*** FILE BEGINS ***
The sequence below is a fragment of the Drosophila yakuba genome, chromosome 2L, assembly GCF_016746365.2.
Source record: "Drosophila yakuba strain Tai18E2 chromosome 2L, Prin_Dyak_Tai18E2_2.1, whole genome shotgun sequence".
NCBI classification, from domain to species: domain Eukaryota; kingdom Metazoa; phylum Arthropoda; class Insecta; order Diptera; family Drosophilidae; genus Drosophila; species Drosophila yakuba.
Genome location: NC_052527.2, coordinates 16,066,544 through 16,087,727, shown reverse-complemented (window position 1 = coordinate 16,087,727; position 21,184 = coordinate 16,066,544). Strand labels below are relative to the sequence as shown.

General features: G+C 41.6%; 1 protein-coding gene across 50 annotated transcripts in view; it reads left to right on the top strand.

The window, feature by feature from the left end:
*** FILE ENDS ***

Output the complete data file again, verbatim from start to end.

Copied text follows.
The sequence below is a fragment of the Drosophila yakuba genome, chromosome 2L, assembly GCF_016746365.2.
Source record: "Drosophila yakuba strain Tai18E2 chromosome 2L, Prin_Dyak_Tai18E2_2.1, whole genome shotgun sequence".
NCBI classification, from domain to species: domain Eukaryota; kingdom Metazoa; phylum Arthropoda; class Insecta; order Diptera; family Drosophilidae; genus Drosophila; species Drosophila yakuba.
Genome location: NC_052527.2, coordinates 16,066,544 through 16,087,727, shown reverse-complemented (window position 1 = coordinate 16,087,727; position 21,184 = coordinate 16,066,544). Strand labels below are relative to the sequence as shown.

General features: G+C 41.6%; 1 protein-coding gene across 50 annotated transcripts in view; it reads left to right on the top strand.

The window, feature by feature from the left end: